what canonical did for linux is what apple did for bsd.
one day we will wake up and it will hit us "ubuntu IS Linux" all the other distro's will be the hobby linux's.
1. to fast of release cycles, six months is too fast. and the rolling release method doesn't work either IMHO, i had to reinstall arch the other night cause of a outdate repo, and installig a bunch of out of date software (about 8 months old from what i could tell), and then fixing the repo problem, and doing the pacman -Syu to get the updated software, it didn't make my system unusable, it was the little bitty annoying problems that kept happening that annoyed me.
2. bleeding edge, honestly what is the point? whats the point in having on the latest and greatest, if it is filled with bugs and issues? one of the biggest selling points to me for linux has and always will be stability, this cutting/bleeding edge mentality sorta started with ubuntu, and caught fire in other distro's.
3. hardware - there is an incredible amount of hardware that simple does not work with linux, and this isn't really linux's fault, well it sorta is. the biggest problem is userbase, nvidia has been good to the linux community in the last few years, and for one reason, whatever our user base truly is, they know the ones commited to running linux and using it daily, know that nvidia prop drivers work fairly well with linux, and most people i know who run linux, purchase nvidia cards, i don't think they give two cents about the linux users or open source, but they like a healthy profit margin, and this gives them a slight edge over ati.
so i believe it will come down to that, like mushroomboy was saying, whichever distro has the largest userbase will be the one who gets the goodies linux users have wanted, like photoshop.
4. standards - i believe this is another thing that holds the linux back, there is no standardization between the distros, and i know some will make claim that this is what sets the distro's apart, that one has a bsd style init scripts, the other uses upstarts, this one uses bizzaro and that one use tiddles the cat fur, but that drives me mad, i guess to each his own.
5. not posix - linux is not "posix", its not certified that is, and that is cause the lack of "standards" that go along with the name, the only thing that each distro have in common usually that they use the linux kernel and mostly use open source software, not much of a standard there...and posix simply isn't enough of a standard, there should be slightly tighter reigns, so a "linux OS consortium" should be created, have ubuntu, debian, redhat, novell, all the big distro's get together to set standards, i guess you can have some of the niche distro's there as well, but i honestly would only let the slackware folks in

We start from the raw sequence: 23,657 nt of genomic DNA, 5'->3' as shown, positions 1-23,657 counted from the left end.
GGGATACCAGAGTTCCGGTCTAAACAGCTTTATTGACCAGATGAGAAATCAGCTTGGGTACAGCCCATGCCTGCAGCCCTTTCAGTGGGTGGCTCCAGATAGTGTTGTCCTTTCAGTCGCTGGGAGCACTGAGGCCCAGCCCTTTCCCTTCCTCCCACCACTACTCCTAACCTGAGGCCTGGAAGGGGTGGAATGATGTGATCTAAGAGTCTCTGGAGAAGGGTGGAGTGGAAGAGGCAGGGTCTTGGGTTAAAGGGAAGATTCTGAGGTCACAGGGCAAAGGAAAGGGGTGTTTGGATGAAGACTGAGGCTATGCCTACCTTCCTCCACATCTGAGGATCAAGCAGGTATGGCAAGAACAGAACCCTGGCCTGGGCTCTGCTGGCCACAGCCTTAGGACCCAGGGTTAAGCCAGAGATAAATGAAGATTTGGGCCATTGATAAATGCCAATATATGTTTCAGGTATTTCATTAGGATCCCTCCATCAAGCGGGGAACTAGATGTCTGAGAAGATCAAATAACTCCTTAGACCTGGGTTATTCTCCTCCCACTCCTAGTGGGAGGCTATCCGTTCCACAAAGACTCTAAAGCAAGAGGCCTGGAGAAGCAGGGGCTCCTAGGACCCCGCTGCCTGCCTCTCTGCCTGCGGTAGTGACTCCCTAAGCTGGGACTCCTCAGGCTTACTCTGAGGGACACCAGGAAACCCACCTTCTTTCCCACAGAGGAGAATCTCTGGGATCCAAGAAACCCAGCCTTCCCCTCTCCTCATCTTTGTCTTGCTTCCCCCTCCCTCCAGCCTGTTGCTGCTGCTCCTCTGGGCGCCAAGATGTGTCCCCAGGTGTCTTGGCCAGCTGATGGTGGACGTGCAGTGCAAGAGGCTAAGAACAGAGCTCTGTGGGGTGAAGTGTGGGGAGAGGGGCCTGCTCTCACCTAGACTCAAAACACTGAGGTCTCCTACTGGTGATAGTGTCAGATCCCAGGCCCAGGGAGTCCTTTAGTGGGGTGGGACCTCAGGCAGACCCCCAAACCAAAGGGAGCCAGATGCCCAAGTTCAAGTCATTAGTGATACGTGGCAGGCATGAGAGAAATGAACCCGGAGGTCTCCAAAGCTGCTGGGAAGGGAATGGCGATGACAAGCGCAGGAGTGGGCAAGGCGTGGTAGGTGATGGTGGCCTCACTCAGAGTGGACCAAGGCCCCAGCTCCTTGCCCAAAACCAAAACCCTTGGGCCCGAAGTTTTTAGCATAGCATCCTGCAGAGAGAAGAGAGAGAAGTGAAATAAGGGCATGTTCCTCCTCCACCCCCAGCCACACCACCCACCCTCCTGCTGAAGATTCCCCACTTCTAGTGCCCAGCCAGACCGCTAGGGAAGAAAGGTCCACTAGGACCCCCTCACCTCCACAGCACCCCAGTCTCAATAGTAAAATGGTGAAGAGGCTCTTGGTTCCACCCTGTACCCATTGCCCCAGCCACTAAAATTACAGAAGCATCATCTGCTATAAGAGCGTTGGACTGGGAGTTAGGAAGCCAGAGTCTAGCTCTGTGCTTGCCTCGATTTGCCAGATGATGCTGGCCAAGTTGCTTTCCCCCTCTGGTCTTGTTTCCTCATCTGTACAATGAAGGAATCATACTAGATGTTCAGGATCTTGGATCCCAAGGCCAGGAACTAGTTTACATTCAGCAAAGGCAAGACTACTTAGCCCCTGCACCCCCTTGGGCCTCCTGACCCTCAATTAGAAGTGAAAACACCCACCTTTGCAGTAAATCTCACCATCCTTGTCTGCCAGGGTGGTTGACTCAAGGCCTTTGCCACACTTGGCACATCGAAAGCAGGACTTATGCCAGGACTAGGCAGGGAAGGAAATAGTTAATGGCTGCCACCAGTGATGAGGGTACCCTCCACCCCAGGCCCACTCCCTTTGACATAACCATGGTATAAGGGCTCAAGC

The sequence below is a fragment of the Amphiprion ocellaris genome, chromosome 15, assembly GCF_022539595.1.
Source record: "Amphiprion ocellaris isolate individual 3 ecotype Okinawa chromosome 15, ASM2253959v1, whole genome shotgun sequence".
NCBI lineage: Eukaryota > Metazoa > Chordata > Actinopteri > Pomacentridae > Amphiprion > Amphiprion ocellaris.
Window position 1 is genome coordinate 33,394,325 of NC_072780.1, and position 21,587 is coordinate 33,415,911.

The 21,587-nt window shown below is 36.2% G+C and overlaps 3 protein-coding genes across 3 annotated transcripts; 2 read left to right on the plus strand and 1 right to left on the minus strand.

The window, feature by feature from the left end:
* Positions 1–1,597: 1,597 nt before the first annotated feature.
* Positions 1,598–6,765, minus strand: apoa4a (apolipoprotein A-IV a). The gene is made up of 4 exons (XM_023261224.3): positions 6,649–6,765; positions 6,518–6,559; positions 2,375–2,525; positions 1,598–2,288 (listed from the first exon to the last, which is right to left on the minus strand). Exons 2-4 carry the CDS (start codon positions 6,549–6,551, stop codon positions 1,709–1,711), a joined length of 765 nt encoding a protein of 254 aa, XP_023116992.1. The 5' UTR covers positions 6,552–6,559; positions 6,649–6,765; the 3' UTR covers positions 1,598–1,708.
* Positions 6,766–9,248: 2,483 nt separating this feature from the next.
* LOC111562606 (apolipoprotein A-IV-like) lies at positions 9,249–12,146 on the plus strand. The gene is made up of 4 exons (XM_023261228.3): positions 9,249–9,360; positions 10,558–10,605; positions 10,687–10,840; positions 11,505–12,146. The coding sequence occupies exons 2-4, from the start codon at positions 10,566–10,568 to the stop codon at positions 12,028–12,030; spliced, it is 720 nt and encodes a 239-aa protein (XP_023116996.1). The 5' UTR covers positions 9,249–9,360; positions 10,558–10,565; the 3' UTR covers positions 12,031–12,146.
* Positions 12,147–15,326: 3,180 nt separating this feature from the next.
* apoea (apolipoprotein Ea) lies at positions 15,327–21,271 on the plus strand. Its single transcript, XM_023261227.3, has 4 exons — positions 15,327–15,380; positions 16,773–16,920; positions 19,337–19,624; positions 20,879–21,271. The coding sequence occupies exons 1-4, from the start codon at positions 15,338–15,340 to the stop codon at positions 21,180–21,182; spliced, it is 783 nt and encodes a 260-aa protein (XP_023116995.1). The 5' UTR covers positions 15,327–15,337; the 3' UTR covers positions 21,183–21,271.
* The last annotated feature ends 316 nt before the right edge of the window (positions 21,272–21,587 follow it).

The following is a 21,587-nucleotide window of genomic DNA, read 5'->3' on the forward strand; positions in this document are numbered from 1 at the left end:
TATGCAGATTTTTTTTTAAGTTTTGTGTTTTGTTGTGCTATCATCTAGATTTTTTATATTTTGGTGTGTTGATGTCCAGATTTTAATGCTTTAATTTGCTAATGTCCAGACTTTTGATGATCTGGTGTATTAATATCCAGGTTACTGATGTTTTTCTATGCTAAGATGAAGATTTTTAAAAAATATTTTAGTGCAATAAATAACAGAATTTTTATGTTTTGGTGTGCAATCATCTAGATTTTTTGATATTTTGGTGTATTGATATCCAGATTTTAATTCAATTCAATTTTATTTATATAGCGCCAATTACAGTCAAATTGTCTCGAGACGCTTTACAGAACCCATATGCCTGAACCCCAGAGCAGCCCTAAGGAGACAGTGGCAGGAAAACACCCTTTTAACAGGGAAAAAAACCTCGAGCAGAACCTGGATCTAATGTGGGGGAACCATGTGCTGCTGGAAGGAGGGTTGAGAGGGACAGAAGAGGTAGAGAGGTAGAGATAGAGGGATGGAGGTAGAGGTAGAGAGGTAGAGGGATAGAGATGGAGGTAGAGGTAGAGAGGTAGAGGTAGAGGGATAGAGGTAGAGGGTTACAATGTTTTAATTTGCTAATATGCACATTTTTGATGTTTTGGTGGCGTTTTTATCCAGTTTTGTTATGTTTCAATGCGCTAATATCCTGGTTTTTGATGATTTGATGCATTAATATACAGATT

6. better funding - that is the big one, open source is free, but the developers are not usually, for small things they typically are, but for large projects to be good or even successful they need quality developers who know what they are doing, not you 13 year old script kiddy.
7. limit amount of developers - as a programmer myself, i know how devestating having 30 ppl working on one project that only honestly needs 3 or 4 working on it, you get a lot of overlapping in code, a lot of changes that get pushed that over write a fix or others code, you actually get more delays or mess ups with the larger amount of people.
time and energy that i would spend creating such things would distract me and take away from the things i do that make money
all the software that we use for those are all done professionally, periodic updates and good priced (some of the ones we use are free, others that we use do cost but the ones that do cost are more than reasonable.)
the projects i talk about needing to merge are the more critical, specialized parts of a OS, like a sound system, its great that oss, alsa, phonom, pulse, etc, all compete with each other, but honestly, they fix each others deficiencies, but also at the same time, create new weak points that the other didn't have, so its a circle. i might be a programmer, but i don't have any exp programming a sound system, i can't imagine a whole lot do, so when several of these projects get started, with limited resources that they would have, i would imagine it would only be logical to merge them together to benefit the whole.
now for the desktops, Gnome and KDE are pretty solid (yes they both have problems and i would love to see more unity from them.) but some of these others that pop up randomly, they set a fire for a few years, then they burn out and become outdate and obsolete cause no one is working on them anymore, the time and energy spent on them could have went to one of the DE's or another project. thats all i'm saying about this subject, instead of redoing redundant work, why don't some of these guys figure out how they can help the exisitng projects or even distro's.
9. unified packages - one of the greatest selling points for me when it came to linux was the concept of the packages and repos. i agree with what they had to say in the video on this subject, and it goes with point 8. i'm not talking about package managers, i'm talking about the packages themselves, would arch run any different if it used deb packages? or would slackware be horrible if it is used rpm's?
they all do the same thing, but now we have split resources again, we have debian repo's, we have fedora repo's, we have arch repo's..etc.
don't get me wrong, i love linux, but it does have a long way to go before it is used by everyone, these are things i would like to see happen.